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Bowling for Bush

NEW YORK -- Last Sunday evening, just a few hours after anti-Bush protesters left the area, a charter bus stopped in Greenwich Village and disgorged a group of middle-aged revelers in evening wear and delegate badges. Looking at the storefronts, it might have been hard to guess where they were going. But the place to be the night before the official start of the Republican National Convention -- if you couldn't get into the Lynyrd Skynyrd tribute to Southern Congressional delegations -- was the bowling alley.

Perhaps this quintessential working-class activity was supposed to drive home the idea that Republicans are more in touch with ordinary folks than their rivals. The event, which featured the convention parliamentarian, Representative David Dreier of California, succeeded in bringing out hundreds of Convention revelers who rolled to the beat of deafening Reagan-era rock.

Bowlmor Lanes, with its retro-hip decor (pumped up by a live trapeze artist and Warhol-style portraits of Dreier), is not your typical bowling alley. It claims to be the highest grossing bowling venue in the country. You can have a bar mitzvah there, not to mention a stiff cosmopolitan. But if you're just looking for a cheap night out with the family, bowling is definitely an activity better done in Red America. Bowlmor charges almost $9 per game, compared with the national average of $2, according to bowling.com.But is bowling really a red-state sport? Mike Anderson, a spokesman for AMF Bowling, America's largest bowling alley owner and operator, assures me that bowling is "completely bipartisan." Indeed, a recent study of bowling trends suggests that bowling is no more popular in the states that went for Bush in 2000 than in the states that went for Gore. In his book "Bowling Alone," Harvard political scientist Robert Putnam identified bowling leagues and churchgoing as indicators of civic health. While Republicans are more likely to attend church, no one knows if they're more likely to bowl.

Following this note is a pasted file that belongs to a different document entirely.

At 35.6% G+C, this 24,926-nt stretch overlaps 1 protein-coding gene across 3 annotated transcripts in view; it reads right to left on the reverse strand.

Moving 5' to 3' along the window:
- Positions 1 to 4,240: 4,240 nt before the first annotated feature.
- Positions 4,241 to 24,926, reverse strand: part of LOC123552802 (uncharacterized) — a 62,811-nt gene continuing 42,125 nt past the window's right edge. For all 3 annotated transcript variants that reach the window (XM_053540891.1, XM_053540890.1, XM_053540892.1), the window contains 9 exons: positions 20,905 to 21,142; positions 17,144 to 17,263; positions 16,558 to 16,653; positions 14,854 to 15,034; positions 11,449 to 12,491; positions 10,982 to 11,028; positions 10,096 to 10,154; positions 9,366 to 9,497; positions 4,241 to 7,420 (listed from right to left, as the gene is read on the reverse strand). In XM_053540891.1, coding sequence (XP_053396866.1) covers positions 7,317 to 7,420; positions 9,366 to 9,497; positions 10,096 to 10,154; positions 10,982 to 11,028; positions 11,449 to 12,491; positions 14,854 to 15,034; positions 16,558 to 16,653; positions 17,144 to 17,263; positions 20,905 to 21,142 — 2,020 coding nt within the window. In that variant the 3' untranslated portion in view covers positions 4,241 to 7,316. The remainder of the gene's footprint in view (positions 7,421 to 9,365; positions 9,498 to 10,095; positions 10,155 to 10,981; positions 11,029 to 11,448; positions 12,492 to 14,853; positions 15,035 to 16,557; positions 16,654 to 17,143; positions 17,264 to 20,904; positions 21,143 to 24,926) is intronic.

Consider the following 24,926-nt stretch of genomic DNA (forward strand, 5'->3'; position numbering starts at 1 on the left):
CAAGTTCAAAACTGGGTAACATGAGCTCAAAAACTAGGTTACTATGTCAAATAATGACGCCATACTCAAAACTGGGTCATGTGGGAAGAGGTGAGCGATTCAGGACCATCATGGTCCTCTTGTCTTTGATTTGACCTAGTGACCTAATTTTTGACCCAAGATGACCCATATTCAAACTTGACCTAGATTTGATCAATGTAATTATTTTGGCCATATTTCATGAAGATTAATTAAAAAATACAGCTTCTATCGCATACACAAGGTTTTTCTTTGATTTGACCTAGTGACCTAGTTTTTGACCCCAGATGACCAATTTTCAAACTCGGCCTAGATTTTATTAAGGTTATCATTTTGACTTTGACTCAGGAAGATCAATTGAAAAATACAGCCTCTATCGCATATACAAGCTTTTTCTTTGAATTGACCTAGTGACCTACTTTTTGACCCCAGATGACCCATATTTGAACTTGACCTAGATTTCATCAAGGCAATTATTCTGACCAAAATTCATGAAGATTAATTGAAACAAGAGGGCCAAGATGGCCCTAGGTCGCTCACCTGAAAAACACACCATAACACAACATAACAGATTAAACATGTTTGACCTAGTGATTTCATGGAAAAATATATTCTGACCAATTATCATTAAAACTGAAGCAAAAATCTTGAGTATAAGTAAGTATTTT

So, should George Bush don bowling shoes while John Kerry is out windsurfing? According to a survey by American Sports Data, 55 million people bowled in 2003, and more than a third of frequent participants were under the age of 24. Playing to the bowlers may get Bush more of the MTV crowd, though it may not help him with some other groups he needs. For example, among people with advanced degrees, who voted overwhelmingly for Gore in 2000, only 2.4 percent bowl frequently.

Looking at the American Sports Data bowling map, however, Karl Rove might see the reason for a bowling ad campaign. Out of the nine regions studied, bowling rates are highest in the East North Central, West North Central, and Mountain regions, which include some of the most important swing states in the 2004 election: Wisconsin, Michigan, Ohio, Arizona, Nevada, Minnesota, and Missouri. Come November, those are some pins Republicans need to knock down.

Naomi Schaefer Riley is an adjunct fellow at the Ethics and Public Policy Center and author of the forthcoming book "God on the Quad."

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